If you've ever spent any time doing a treadmill workout, you know that it has the potential to be very boring. This is especially true if you plan to run at the same pace for most of your workout. If you're a running novice, you may have never done any other kind of running. Seasoned runners know that there's a better way to mix up your running regimen: an interval-training program.
Intervals are exactly what the name implies. The most basic forms of interval training are achieved by alternating between low- and high-intensity running styles. Low-intensity running allows you to run or jog at your normal pace. Conversely, high-intensity running pushes your muscles and cardiovascular fitness to their limits. There are four main benefits of interval training on the treadmill: variety, endurance, weight loss and speed.
With interval training on the treadmill, you always have a new goal to beat. Intervals allow you to bypass the dullness of running at one pace. Intervals require you to change your pace at a set distance or time, so your mind is always focused on the next phase, whether it's walking or sprinting.
As with any form of exercise, if you run long enough, your body will start to ache and your muscles will become sluggish. This occurs when your muscles are no longer able to use all of the lactic acid that they produce. With interval training, you allow your body to recover by switching to low-intensity running. In this way, you can still sprint for extended periods of time but you won't have as many of the negative effects of lactic acid buildup.
When you run at a slow pace for extended periods, your body will burn calories at the same rate. Interval training enhances your metabolism to burn calories at a higher rate. For example, if you alternate between three and six miles per hour, your overall metabolic rate will be higher than if you ran three miles per hour the whole time. This allows you to effectively run an average speed of four or five miles an hour without overexerting yourself.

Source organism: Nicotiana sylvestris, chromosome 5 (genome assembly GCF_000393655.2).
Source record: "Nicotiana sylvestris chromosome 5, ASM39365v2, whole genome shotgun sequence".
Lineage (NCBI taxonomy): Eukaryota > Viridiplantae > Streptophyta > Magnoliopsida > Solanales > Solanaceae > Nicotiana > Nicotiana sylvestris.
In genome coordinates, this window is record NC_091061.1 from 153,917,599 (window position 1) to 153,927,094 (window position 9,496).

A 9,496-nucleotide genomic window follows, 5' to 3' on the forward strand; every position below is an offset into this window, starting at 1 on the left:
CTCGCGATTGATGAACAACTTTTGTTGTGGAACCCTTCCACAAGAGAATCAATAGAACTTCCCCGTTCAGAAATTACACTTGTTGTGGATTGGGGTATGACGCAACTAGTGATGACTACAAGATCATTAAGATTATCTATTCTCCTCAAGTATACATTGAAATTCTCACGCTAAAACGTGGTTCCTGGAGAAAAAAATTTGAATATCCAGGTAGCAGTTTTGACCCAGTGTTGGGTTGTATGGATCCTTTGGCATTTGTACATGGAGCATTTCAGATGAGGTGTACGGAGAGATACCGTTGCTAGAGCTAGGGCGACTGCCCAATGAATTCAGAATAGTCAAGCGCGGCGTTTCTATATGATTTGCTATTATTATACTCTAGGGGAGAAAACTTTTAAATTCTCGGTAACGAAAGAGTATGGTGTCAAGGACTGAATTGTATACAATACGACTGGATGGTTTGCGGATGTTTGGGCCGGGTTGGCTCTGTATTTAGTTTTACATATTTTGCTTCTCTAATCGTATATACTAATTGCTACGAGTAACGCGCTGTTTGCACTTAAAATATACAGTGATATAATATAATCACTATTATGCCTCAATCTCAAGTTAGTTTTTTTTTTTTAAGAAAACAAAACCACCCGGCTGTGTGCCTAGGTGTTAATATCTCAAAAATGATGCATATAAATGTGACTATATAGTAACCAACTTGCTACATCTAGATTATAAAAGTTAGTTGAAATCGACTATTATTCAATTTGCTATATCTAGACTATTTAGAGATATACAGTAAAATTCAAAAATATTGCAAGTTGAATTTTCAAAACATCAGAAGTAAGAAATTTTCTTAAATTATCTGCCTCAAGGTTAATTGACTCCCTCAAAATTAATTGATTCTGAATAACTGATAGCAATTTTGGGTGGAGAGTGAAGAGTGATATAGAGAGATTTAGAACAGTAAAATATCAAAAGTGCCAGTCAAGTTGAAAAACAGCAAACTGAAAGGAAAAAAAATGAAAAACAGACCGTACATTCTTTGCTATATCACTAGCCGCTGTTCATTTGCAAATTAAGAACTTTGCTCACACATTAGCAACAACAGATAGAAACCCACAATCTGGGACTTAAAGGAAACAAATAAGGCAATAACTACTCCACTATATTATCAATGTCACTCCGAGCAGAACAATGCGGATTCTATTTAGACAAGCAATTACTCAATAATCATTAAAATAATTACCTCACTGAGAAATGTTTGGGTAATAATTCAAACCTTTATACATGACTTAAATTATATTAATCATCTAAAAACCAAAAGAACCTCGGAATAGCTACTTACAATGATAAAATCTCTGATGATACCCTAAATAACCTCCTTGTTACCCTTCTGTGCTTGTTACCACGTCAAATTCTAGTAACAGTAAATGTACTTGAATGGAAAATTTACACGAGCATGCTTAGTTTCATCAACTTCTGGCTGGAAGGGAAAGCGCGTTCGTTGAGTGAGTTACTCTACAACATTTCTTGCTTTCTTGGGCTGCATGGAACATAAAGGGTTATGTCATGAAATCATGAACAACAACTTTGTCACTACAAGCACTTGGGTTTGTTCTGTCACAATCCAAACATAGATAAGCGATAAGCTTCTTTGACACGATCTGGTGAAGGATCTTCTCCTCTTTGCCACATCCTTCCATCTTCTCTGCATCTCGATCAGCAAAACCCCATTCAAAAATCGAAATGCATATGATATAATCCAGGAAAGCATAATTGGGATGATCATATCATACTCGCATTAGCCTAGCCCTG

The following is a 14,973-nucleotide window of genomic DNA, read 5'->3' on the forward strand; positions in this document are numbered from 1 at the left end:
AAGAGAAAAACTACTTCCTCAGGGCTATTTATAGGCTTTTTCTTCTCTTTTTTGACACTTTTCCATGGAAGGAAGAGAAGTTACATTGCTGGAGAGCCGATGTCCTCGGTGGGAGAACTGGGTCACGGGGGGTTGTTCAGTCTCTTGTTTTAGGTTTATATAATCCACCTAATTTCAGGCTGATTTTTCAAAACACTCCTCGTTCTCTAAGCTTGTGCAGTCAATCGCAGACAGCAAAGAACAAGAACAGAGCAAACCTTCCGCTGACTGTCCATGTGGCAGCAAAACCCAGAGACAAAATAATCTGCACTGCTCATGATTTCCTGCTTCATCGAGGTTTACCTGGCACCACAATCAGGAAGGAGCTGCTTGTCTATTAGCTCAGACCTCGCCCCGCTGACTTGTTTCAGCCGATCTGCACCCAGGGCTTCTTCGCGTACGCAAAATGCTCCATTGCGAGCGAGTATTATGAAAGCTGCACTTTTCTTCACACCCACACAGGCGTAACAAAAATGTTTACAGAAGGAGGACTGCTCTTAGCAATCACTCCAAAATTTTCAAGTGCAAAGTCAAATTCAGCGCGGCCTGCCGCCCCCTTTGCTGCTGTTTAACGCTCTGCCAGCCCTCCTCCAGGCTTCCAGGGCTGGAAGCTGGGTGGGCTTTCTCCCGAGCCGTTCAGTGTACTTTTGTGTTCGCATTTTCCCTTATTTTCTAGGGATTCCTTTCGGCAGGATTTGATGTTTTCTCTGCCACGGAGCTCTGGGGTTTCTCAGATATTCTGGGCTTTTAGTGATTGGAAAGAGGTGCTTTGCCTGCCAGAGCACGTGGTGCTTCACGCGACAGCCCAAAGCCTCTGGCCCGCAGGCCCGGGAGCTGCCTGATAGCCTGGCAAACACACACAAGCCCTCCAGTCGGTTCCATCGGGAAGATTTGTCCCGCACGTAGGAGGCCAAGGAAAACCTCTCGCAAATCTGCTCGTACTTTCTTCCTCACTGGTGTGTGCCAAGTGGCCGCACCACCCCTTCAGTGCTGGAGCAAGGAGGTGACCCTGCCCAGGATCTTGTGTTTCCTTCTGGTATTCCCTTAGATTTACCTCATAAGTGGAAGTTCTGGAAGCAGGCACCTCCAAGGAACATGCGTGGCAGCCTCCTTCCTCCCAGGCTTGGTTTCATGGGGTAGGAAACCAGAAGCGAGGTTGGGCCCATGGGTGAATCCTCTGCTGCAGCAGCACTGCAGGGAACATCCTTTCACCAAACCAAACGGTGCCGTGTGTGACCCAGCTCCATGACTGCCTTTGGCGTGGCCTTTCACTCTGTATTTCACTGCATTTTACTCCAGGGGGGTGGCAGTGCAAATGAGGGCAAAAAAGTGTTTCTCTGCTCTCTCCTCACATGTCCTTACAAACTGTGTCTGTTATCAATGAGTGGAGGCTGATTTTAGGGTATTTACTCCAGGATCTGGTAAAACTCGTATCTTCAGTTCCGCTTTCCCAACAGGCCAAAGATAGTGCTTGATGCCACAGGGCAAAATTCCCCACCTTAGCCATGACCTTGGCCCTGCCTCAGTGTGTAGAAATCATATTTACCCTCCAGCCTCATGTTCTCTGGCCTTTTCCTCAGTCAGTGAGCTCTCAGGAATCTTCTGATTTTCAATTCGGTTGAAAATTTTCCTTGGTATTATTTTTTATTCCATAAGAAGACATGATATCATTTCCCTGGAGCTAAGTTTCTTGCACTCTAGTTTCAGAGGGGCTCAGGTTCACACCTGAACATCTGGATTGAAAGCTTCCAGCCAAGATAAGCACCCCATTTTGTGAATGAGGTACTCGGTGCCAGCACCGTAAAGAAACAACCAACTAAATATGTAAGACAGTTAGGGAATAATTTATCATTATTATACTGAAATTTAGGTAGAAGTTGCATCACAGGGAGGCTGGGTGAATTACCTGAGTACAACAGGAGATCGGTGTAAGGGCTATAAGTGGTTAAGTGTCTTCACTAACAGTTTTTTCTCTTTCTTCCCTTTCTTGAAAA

High-intensity interval training on the treadmill also allows you to get faster. During the high-intensity phase, your body can become more accustomed to higher speeds. The improvement in speed will be gradual over time, especially if running is just a hobby.
Planning Your Interval-Training Program
If you're new to intervals, it may be a good idea to consult a personal trainer or a fitness website for advice. Some treadmills have built-in interval training workout programs that change speeds automatically throughout your workout. These programs can be very helpful if you're trying to find a workout regimen that fits your running style. To avoid injury, you should consult the user manual so you know that the program is not beyond your current running abilities. Once you find an interval-training program you like, try changing the intensity differently each time to fine-tune it to your preferences.
Interval training doesn't have to take place exclusively on the treadmill; it works in any exercise situation. In some interval-training programs, you alternate between running and other exercises. For example, you can do high-intensity running and then switch to weight lifting or stretching before hopping back on the treadmill.
The next time you dread your treadmill workout, it might be a sign to change your routine. Interval training is just one way to add variety and value to your workout. There are many other workouts that you can try as well. It only takes a willingness to step outside your normal fitness program to discover your true potential.